Not so long ago I attended a company kick-off weekend event for a major company. Actually the whole company attended and it was a success – I thought it was great, but – management called it a success. Perfect, that’s the main objective when creating an event.
Let me just sum up the event real briefly. Imagine about 600 people from three countries gathering on a Saturday morning in a conference hotel for a full day of meetings, presentations and a tradeshow. Then in the evening there’s the grand party with a three course dinner, drinks will be flowing, the top achievers to be announced and treated to a ride in stretch limousines that will pick them up right in the ballroom and then of course party until the early hours of the next morning. Following breakfast it’s time for everyone to return home and rest to be ready for work on Monday morning.
Flying staff in
As I said, it was a great event and all the efforts of the event team was appreciated by everyone. On Monday morning everyone was tired as they entered the office, but big smiles as people started to share stories of the weekend. Statements as “Wow! What a party!” and “I danced all night!” abound. Excellent – all happy faces! And all levels of management thought it was success, too!
So, why am I not satisfied? I found the whole event well orchestrated, but puzzled by the fact that literally none of the comments were about the business part of the event. This was no surprise as leading up to the event everyone had talked about last year’s party and what they would wear for the upcoming party. Even more puzzling was the fact that even the managers found the event to be a success – they had spent a fortune on hiring a professional event agency, preparing their presentations, inviting suppliers for the tradeshow, flying staff in from a dozen airports and preparing presentations on the strategy for the year to come.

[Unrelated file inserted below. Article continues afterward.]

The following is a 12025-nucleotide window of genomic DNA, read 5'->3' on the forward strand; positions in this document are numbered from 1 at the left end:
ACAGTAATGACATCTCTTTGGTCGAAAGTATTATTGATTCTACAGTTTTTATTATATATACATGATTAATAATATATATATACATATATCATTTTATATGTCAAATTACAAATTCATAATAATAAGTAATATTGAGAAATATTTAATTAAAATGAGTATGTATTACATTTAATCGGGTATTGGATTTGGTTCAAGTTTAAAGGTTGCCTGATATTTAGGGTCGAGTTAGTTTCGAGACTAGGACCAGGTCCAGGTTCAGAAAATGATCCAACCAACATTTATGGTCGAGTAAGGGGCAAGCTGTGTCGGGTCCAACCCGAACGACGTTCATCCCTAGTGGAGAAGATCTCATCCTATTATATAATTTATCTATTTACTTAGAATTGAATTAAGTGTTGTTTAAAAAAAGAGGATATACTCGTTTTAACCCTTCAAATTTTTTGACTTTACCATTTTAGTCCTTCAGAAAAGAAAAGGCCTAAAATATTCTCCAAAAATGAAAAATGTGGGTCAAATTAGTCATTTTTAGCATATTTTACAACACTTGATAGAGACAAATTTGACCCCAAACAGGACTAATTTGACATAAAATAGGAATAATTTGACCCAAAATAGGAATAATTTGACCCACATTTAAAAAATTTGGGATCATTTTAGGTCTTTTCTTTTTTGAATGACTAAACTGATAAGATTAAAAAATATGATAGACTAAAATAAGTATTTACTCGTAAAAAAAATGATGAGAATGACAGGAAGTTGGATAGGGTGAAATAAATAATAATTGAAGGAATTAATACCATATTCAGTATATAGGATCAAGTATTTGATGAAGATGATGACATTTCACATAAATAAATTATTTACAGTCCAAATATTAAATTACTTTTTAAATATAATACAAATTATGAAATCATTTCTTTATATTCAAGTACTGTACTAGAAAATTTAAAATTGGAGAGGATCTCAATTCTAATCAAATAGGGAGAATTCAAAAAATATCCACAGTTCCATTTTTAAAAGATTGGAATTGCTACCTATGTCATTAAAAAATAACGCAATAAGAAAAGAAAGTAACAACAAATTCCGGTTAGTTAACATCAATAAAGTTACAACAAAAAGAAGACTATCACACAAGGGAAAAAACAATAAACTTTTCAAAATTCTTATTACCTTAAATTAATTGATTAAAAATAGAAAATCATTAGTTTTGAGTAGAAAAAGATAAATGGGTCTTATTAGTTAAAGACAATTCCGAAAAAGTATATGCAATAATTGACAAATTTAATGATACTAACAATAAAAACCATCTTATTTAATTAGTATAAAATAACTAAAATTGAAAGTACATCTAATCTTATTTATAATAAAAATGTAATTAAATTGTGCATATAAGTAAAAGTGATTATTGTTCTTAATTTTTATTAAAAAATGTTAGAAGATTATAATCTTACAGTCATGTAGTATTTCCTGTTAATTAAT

All about the party?
So, again, why was I not content? Here’s why; the large amount of cash spent preparing, organizing and executing the event was forgotten as soon as the first glass of wine was poured for dinner. The main objective of the event was said to be informing the staff of the state of the company and the strategy for the coming year.
Wait a couple of weeks or three after the event and… sales figures haven’t improved. Process times haven’t improved. Warehouse turnover hasn’t decreased… but most staff agree that they’re looking forward to next year’s kick-off. Yet, staff motivation is of course also a measure for success, but happy staff that are not moved in their ways by the event shouldn’t be a criteria for success.
Here’s where it went wrong. A party is fun and should be – I love to party! And staff should be appreciated and treated to a party once in a while. A day of conferences and a tradeshow is, by definition, boring – at least when compared to the evening party. But during the time leading up to the event most communication was centered around the party – in an earnest attempt to entice all the staff to attend.
A bigger party next year
Only during the last few weeks before the conference did the managers start working on their presentations. This way the managers lacked to show their interest in the professional part of the event. A company strategy takes more than an hour at a seminar to implement – it is an ongoing process. By talking about the professional event program before the event each manager can help pave the way for building interest for the event with the staff – and not just for the social part.
I strongly believe that working with the professional part of the day all year and letting the staff know that this part is as important as the party, will increase focus on the strategy and then help staff at all levels and all departments rally behind the corporate goals. This will be measurable within weeks of the event and on the overall bottom line. And achieving bottom line goals will make room for a bonus and an even larger party next year.
That said: What’s the aim of your company strategy weekend?